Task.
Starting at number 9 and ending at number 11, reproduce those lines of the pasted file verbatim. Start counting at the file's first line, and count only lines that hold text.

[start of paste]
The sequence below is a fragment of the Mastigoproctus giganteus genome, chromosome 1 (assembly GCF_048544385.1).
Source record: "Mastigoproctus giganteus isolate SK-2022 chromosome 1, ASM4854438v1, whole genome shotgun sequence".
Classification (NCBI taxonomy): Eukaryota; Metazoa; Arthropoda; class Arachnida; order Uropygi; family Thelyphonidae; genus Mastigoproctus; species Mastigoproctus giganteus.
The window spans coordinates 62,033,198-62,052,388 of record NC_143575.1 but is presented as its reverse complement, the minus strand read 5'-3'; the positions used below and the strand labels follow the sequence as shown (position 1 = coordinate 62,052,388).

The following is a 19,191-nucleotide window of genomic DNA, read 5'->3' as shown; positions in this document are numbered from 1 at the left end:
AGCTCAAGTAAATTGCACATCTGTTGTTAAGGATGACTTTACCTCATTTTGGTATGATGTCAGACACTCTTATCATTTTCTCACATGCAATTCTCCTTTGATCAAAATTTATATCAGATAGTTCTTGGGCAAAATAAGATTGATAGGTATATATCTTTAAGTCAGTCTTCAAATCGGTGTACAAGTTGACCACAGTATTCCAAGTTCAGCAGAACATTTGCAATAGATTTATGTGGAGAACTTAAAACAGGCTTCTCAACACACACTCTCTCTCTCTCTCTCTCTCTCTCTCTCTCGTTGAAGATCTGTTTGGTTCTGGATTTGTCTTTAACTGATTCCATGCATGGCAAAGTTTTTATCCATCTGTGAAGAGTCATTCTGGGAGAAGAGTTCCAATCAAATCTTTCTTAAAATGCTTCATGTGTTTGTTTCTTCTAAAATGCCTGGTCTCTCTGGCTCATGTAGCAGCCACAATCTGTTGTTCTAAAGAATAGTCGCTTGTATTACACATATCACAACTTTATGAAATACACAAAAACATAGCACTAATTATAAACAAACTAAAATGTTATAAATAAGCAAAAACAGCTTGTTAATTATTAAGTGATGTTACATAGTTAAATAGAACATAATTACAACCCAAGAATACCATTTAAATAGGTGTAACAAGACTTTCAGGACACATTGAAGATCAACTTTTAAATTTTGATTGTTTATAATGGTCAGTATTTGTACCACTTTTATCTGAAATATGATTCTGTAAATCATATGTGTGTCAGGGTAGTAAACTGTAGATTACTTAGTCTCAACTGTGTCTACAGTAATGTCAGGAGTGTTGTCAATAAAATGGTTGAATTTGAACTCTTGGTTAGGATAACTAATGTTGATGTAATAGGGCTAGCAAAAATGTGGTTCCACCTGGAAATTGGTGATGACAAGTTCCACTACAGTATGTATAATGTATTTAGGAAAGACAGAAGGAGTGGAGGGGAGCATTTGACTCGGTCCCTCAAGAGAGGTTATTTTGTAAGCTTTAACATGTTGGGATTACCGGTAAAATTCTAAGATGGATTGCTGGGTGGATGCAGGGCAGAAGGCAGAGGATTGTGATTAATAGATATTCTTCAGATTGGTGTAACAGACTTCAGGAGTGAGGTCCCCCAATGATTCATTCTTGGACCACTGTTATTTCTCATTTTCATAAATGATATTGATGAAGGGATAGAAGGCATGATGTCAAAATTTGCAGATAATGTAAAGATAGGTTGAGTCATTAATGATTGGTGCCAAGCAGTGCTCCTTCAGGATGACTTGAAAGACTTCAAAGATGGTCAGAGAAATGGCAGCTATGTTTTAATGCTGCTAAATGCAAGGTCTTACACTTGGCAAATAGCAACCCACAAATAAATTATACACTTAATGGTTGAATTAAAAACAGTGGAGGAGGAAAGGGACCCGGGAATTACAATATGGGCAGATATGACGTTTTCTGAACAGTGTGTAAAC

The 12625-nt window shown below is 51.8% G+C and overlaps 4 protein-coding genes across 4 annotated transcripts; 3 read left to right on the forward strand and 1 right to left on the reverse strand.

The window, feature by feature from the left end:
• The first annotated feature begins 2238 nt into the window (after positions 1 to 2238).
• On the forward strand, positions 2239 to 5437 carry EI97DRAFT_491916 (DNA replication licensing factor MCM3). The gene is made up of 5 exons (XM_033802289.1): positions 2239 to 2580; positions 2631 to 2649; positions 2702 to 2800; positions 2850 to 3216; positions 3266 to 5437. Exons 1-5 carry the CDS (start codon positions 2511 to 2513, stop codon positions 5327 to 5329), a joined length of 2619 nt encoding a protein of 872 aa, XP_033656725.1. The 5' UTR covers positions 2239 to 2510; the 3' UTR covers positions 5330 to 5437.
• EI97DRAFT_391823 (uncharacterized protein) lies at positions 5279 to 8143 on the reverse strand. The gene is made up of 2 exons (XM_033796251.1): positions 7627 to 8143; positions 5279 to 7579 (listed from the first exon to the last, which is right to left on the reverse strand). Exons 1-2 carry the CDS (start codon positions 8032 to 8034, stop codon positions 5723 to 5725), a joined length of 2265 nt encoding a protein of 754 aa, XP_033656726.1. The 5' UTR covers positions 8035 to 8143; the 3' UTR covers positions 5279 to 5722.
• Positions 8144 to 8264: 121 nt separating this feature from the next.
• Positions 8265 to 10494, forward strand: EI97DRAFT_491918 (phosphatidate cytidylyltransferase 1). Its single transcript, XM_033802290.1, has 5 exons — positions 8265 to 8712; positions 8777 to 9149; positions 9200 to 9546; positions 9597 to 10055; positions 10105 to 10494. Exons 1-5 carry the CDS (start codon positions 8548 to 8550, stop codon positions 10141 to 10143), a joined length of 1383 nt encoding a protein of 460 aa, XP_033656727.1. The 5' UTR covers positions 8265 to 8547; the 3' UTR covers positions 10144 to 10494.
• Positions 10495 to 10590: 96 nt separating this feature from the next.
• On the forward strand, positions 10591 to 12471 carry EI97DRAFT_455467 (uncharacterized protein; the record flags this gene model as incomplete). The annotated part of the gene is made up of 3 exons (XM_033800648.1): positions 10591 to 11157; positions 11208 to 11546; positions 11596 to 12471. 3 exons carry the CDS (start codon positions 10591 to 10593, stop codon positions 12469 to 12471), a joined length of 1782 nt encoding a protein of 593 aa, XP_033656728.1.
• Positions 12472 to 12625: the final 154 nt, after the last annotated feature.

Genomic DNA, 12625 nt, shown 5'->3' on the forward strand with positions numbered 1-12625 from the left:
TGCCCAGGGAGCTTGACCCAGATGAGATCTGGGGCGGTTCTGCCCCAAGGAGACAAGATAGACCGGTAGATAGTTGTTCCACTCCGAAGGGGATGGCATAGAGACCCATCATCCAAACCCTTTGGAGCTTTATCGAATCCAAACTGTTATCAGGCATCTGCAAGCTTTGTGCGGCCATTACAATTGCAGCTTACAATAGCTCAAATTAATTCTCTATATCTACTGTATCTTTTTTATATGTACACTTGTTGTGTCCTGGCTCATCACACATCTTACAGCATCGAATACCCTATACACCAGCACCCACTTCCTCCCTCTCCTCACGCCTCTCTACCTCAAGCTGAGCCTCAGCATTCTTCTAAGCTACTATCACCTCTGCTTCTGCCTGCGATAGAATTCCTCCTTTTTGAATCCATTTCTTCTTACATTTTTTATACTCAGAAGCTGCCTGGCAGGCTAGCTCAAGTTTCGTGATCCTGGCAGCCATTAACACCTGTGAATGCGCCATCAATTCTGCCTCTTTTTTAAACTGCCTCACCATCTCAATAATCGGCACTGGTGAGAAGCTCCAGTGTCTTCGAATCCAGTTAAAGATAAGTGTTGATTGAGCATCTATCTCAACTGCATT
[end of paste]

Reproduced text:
• The first annotated feature begins 2238 nt into the window (after positions 1 to 2238).
• On the forward strand, positions 2239 to 5437 carry EI97DRAFT_491916 (DNA replication licensing factor MCM3). The gene is made up of 5 exons (XM_033802289.1): positions 2239 to 2580; positions 2631 to 2649; positions 2702 to 2800; positions 2850 to 3216; positions 3266 to 5437. Exons 1-5 carry the CDS (start codon positions 2511 to 2513, stop codon positions 5327 to 5329), a joined length of 2619 nt encoding a protein of 872 aa, XP_033656725.1. The 5' UTR covers positions 2239 to 2510; the 3' UTR covers positions 5330 to 5437.
• EI97DRAFT_391823 (uncharacterized protein) lies at positions 5279 to 8143 on the reverse strand. The gene is made up of 2 exons (XM_033796251.1): positions 7627 to 8143; positions 5279 to 7579 (listed from the first exon to the last, which is right to left on the reverse strand). Exons 1-2 carry the CDS (start codon positions 8032 to 8034, stop codon positions 5723 to 5725), a joined length of 2265 nt encoding a protein of 754 aa, XP_033656726.1. The 5' UTR covers positions 8035 to 8143; the 3' UTR covers positions 5279 to 5722.